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AP: Elvis backup band reunites at the Rock 'N' Bowl in New OrleansBy CAIN BURDEAU
Posted May 2 2003, 3:24 PM EDT
NEW ORLEANS -- Absent Elivs, All the King's men are back.
Elvis' longtime musicians got together in a down-home bowling alley/music hall this week as part of the Ponderosa Stomp, a fringe festival that has sprung up around the New Orleans Jazz and Heritage Festival.
It was a who's who of the guys who backed Elvis Presley throughout his turbulent and revolutionary career from the gig circuit in Memphis in 1950s to worldwide fame.
Wednesday night, the King's guitar players Scotty Moore and James Burton -- legends in their own right -- and longtime Elvis drummer D.J. Fontana played Elvis classics, assisted by Paul Burlison, Kim Curtis and others.
Standing in on vocals for the ducktailed boy from Tupelo was Big Sandy, a Southern California singer whose Fly-Rite Boys travel the country in a yellow school bus playing rockabilly, Western swing and mariachi classics.
It was the closest that 700 mortals, packed into the Mid-City Bowling Lanes, a music hall known as Rock 'N' Bowl, could get to witnessing the smoldering volcano of rock's revolution.
``If someone had told me that tonight, or anytime, that I would end up with Elvis' guitar players and drummer on stage, I wouldn't have believed it in a million years,'' said Big Sandy, who was asked out of the blue to accompany the aging legends on vocals.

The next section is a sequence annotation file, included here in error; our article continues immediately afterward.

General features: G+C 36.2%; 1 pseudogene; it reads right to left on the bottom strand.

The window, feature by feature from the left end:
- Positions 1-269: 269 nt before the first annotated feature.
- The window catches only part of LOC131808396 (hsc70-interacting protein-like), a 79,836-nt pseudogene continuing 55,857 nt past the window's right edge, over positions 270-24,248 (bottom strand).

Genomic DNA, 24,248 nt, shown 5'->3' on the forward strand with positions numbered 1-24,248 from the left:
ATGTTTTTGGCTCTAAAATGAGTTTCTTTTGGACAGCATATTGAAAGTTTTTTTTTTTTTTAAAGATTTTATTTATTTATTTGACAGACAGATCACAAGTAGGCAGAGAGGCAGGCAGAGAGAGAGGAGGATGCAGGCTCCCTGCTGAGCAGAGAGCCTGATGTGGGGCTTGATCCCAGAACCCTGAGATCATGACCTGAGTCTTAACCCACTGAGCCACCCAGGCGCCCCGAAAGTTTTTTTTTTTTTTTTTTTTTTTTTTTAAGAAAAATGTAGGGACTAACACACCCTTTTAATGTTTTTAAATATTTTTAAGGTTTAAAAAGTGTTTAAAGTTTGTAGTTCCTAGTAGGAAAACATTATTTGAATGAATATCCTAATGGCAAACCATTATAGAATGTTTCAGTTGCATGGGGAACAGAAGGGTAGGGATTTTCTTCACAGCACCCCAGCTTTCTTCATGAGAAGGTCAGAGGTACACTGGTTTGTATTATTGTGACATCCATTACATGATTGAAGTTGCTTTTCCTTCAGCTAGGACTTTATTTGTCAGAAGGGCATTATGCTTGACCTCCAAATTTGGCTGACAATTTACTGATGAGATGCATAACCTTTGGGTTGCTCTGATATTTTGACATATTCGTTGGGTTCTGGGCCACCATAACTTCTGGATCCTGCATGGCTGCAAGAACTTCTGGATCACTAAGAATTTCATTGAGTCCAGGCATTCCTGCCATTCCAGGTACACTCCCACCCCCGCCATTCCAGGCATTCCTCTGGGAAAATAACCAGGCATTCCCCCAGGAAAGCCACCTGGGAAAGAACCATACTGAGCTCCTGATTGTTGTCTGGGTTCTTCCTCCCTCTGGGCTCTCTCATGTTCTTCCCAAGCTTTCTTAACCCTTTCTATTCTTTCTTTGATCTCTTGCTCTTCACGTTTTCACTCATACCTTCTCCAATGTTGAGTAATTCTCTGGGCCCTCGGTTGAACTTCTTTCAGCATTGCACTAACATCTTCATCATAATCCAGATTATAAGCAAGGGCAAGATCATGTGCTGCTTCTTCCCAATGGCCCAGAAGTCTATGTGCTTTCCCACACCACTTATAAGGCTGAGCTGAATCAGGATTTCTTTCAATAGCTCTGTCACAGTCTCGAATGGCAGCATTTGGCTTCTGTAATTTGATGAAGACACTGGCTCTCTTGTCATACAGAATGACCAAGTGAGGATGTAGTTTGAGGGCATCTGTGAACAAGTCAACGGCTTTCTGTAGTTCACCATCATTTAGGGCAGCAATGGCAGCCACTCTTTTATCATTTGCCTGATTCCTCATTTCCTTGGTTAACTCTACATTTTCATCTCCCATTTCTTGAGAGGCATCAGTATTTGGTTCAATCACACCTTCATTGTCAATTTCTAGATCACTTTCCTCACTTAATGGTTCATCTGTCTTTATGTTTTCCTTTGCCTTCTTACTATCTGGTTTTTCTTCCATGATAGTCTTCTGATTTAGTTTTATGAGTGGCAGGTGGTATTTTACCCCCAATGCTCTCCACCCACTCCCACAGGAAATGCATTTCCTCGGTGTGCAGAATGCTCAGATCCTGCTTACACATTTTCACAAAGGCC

``In a way it's like a family reunion,'' said Moore, 71, who has also been a successful music producer in Nashville.
In the summer of 1954, Moore met Elvis, an aspiring singer, and the two unknowingly changed the course of music history when they and bassist Bill Black recorded Elvis' first hit, the blues song ``That's All Right Mama,'' in the studio of Sun records in Memphis.
``He's as popular being dead 25 years as he was when he was alive. Explain that to me?'' Moore said.
``I go to Europe and in the autograph lines there are grandparents, people my age, with their grandchildren, and they'll have an Elvis record under their arm wanting to be signed,'' Moore said.
Moore was recently inducted into the Rock 'n' Roll Hall of Fame and he has a Gibson guitar named after him, modeled after the original ES-295 that he played in the old days.
The festival, organized by an anonymous group called the Mystic Knights of Mau Mau, is in its second year as a public event and is dedicated to giving a stage to pioneering musicians _ from original rhythm and blues, blues, swamp pop, soul and rockabilly musicians.
``I'm happy the focus and recognition is on the musicians,'' said festival organizer Dr. Ike, who likes to remain anonymous. A third festival is planned, but the organizers will need to figure out how to keep the show from outgrowing the intimate atmosphere that has characterized it so far, Dr. Ike said.
But the musicians, many of them now in precarious health, want to keep rocking and bebopping as long as they can, at the Ponderosa Stomp if it keeps on going.
``If they keep me alive, I'll be here,'' said Earl Palmer, a New Orleans drummer who backed up Fats Domino, the Beach Boys and Ray Charles.
And for music lovers, the Ponderosa Stomp was yet another highlight of a new trend: Rediscovering American roots in music.
``So much of the airwaves are controlled by business, you don't hear anything but packaged music. You don't hear American music _ only the Top 10 songs,'' said Margaret White, 52, who traveled with her husband from Detroit for the Ponderosa Stomp.
``We were thinking of moving to Florida,'' said Roger White, a retired engineer with General Motors. ``But we might move down here now! You've got better radio stations.'
(Mau Mau note: Deke Dickerson was the crack house band for the entire rockabilly show- the entire band was oustanding - especially for the Elvis/Scotty Moore tribute.)